One in every nine people worldwide does not get enough to eat, according to a new report from the UN’s Food and Agriculture Organization (FAO).
The FAO report found that the number of hungry people has increased for the third consecutive year and now stands at 821 million. The continued increase threatens to wipe out gains made in the global fight against hunger over the past decade.
The bulk of the world’s hungry population is in Asia, where some 515 million people do not get enough to eat and where recent improvements “seem to be slowing down significantly”. Undernourishment and severe food insecurity are also on the rise in almost all regions of Africa, where some 256.5 million go hungry, and in South America, where a “worsening” situation now means that 39 million people do not get enough to eat.
The report warns that ‘severe food insecurity,’ defined as sometimes going an entire day without eating or completely running out of food, has increased in recent years in Africa, Asia and Latin America. In Africa, nearly 30 percent fall in the ‘severe food insecurity’ category, while in Asia that number is at seven percent and in Latin America it has increased significantly to just under ten percent. By way of contrast, only 1.4 percent of the population in North America and Europe is defined as facing ‘severe food insecurity’.
Climate change a ‘key driver’ – and it’s likely to get worse
Earth’s changing climate and an increase in extreme climate events like droughts and floods are “key drivers behind the rise in hunger,” the FAO said. The Rome-based organization pointed to climate change’s effects on staple crops such as wheat, rice and maize.
“The gains made in ending hunger and malnutrition are being eroded by climate variability and exposure to more complex, frequent and intense climate extremes,” the heads of the FAO, the International Fund for Agricultural Development (IFAD), the UN Children’s Fund (UNICEF), the World Food Programme (WFP) and the World Health Organization (WHO) wrote in a joint foreword to the report.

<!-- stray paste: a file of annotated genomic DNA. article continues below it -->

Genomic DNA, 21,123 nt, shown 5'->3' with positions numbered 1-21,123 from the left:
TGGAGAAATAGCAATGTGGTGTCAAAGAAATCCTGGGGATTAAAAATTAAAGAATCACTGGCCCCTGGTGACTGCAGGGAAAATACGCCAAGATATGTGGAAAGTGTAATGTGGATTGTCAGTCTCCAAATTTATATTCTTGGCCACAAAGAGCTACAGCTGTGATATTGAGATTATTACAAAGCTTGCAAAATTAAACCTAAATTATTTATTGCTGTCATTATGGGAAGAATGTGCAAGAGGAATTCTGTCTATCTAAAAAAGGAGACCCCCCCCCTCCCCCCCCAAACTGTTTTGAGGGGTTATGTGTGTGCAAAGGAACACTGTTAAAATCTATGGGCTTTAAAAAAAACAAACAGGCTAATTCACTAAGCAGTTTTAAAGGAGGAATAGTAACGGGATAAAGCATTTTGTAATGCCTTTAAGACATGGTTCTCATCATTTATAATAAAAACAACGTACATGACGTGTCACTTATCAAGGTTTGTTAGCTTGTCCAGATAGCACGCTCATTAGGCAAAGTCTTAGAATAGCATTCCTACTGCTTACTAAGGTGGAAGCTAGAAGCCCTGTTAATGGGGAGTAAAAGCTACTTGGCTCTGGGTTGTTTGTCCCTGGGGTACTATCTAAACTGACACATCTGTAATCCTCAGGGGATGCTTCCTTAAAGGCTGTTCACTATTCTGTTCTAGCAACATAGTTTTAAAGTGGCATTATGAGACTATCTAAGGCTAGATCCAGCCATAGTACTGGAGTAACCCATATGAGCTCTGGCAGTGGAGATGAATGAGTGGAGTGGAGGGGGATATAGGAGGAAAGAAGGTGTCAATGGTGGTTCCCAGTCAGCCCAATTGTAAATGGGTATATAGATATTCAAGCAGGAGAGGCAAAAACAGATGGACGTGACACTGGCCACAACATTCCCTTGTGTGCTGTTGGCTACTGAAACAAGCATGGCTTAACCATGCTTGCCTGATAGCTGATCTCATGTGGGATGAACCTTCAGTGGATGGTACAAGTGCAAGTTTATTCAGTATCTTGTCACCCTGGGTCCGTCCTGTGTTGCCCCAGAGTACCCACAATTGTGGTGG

“If we are to achieve a world without hunger and malnutrition in all its forms by 2030, it is imperative that we accelerate and scale up actions to strengthen the resilience and adaptive capacity of food systems and people’s livelihoods in response to climate variability and extremes,” the joint foreword continued.
The FAO’s report comes on the heels of two other recent warnings about the threat climate change poses to global food security. A study published recently in the journal Science warned that staple crops are expected to suffer further precipitous drops in yield as insect pest populations boom with the warmer temperatures brought on by climate change. Scientists also recently cautioned that climate change threatens to upend global markets by disrupting the trade patterns of agricultural commodities.
Although the FAO report pointed to climate change as a key factor in the continued increase of the world’s hungry, it also pointed to economic slowdowns and the prevalence of armed conflict.
Obesity also on the rise
As in last year’s report, the FAO stressed that hunger is but one type of malnutrition. Obesity also continues to be a major global challenge, with one in eight adults worldwide classified as obese. That number has increased steadily in each of the past four years. Additionally, more than 38 million children under the age of five are overweight. While the problem is most pronounced in North America, the report warns that Africa and Asia are also experiencing a steady increase in obesity.
“Undernutrition and obesity coexist in many countries, and can even be seen side by side in the same household,” an FAO news release stated. “Poor access to nutritious food due to its higher cost, the stress of living with food insecurity, and physiological adaptations to food deprivation help explain why food-insecure families may have a higher risk of overweight and obesity.”
Despite what they called “the alarming signs of increasing food insecurity”, the heads of the FAO, IFAD, UNICEF, WFP and WHO said they remained committed to achieving the ‘Zero Hunger’ goal laid out as part of the UN’s 2030 Agenda.
The full FAO report can be read here.
Main image: A farmer works his dry field in a rural area of the Philippines. Photo: Danumurthi Mahendra/Flickr